Take me down to Pig Town
I've now been in Sweden for 11 days and not one of them has been the same. There is so much to learn, not only in terms of looking after the pigs and keeping them happy but also in the charcuterie too.
All the pros of having your own animals also come with cons. Just as we were lying back in the hammocks with a glass of wine after a long day, we saw that a pregnant pig had clearly gone into labour. We had to separate her from the rest of the pigs so that she had a chance to give birth in peace. Getting pigs to go where you want them isn't the easiest, and if one does go, you can be sure that others will follow.
Sadly miss piggy didn't make it through her labour, and I was quickly reminded of the fragility of nature along with the fragility of having your own smallholding or business that is dependent on the lives of these animals.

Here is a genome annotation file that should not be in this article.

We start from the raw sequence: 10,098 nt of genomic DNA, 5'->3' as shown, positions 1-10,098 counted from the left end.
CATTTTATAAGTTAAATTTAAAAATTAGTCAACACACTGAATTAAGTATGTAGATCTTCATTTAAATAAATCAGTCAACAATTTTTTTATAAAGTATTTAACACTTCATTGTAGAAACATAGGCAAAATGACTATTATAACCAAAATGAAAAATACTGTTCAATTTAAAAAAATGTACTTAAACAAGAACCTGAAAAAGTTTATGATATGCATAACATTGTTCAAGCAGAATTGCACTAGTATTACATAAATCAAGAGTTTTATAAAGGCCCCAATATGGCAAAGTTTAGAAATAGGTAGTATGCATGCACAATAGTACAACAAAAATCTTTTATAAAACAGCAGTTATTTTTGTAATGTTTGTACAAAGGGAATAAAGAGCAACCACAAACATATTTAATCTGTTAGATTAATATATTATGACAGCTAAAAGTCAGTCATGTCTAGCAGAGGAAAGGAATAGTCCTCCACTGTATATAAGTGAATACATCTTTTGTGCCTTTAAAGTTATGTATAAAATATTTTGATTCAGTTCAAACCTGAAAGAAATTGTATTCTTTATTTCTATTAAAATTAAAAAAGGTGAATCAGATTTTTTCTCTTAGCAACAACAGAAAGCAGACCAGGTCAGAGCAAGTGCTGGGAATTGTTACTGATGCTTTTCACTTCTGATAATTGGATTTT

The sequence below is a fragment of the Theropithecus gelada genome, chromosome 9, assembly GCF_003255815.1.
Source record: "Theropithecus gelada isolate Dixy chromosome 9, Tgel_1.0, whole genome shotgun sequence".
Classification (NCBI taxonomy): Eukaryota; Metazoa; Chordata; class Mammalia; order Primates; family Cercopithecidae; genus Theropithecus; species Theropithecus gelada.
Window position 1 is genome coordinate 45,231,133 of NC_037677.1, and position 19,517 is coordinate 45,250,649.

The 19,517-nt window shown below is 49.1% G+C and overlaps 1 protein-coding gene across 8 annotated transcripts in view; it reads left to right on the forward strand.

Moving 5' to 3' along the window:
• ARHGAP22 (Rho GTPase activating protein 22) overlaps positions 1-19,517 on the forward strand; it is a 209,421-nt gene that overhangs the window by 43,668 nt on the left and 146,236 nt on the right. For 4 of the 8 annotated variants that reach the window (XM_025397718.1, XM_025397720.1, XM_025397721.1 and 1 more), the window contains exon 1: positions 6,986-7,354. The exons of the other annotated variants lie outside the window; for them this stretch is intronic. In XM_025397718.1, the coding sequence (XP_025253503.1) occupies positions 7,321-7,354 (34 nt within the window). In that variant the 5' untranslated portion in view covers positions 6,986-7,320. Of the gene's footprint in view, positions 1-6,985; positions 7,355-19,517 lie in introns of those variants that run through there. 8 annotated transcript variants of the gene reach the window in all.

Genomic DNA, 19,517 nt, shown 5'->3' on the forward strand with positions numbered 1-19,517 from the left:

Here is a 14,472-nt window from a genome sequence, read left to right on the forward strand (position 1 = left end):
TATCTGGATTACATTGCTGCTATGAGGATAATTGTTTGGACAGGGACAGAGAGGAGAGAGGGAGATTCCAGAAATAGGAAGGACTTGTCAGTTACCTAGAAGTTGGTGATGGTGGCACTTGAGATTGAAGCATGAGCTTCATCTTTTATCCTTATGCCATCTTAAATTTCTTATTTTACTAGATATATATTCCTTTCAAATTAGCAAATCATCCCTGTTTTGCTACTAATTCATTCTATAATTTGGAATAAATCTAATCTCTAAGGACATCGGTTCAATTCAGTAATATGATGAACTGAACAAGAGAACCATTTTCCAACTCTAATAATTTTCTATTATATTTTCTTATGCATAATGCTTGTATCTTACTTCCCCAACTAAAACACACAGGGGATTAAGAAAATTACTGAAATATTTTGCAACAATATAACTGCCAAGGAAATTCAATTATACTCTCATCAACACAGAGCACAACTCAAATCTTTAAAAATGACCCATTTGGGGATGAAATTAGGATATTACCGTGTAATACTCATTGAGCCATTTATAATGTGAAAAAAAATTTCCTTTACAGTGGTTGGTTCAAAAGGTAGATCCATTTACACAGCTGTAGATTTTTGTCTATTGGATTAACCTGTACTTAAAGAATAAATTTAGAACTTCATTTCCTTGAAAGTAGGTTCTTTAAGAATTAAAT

There are many other piglets here too, and after discovering the electric fencing had no current running through it we had to work quickly to ensure it was back up and running, to prevent the small (and large) critters from escaping.
This afternoon I've been making mudbaths for them to wallow in and they are ridiculously pleased with their new in-house spas. Some of the smaller ones don't stand a chance of a pamper session as the porkiest ones seem to quickly take ownership of their new heavenly pits of glory. The temperature is climbing and being able to cool down is key for the piggies, so some were treated to a good squirt with the hose. Others were less than pleased at being aimed at.
In the charcuterie we have been making sausages and I've learnt different techniques for tying them - very different to the Italian methods that I learnt in Tuscany which relied on string. I will post some more on the different sausages we have made and also the meat in general. As much as I'm living and breathing both the pigs and the meat production they are very separate affairs, and it seems only right to keep them somewhat separate here too.